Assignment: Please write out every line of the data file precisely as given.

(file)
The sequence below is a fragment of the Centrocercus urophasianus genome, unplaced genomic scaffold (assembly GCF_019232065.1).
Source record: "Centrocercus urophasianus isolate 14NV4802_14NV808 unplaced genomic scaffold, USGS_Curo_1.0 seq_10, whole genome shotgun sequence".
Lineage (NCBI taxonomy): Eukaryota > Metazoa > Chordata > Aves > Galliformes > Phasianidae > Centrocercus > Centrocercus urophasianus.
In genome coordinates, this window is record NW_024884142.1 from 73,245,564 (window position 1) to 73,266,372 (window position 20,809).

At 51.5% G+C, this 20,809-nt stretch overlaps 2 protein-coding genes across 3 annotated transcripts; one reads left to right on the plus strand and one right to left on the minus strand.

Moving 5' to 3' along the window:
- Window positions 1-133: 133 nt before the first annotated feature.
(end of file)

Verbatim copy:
The sequence below is a fragment of the Centrocercus urophasianus genome, unplaced genomic scaffold (assembly GCF_019232065.1).
Source record: "Centrocercus urophasianus isolate 14NV4802_14NV808 unplaced genomic scaffold, USGS_Curo_1.0 seq_10, whole genome shotgun sequence".
Lineage (NCBI taxonomy): Eukaryota > Metazoa > Chordata > Aves > Galliformes > Phasianidae > Centrocercus > Centrocercus urophasianus.
In genome coordinates, this window is record NW_024884142.1 from 73,245,564 (window position 1) to 73,266,372 (window position 20,809).

At 51.5% G+C, this 20,809-nt stretch overlaps 2 protein-coding genes across 3 annotated transcripts; one reads left to right on the plus strand and one right to left on the minus strand.

Moving 5' to 3' along the window:
- Window positions 1-133: 133 nt before the first annotated feature.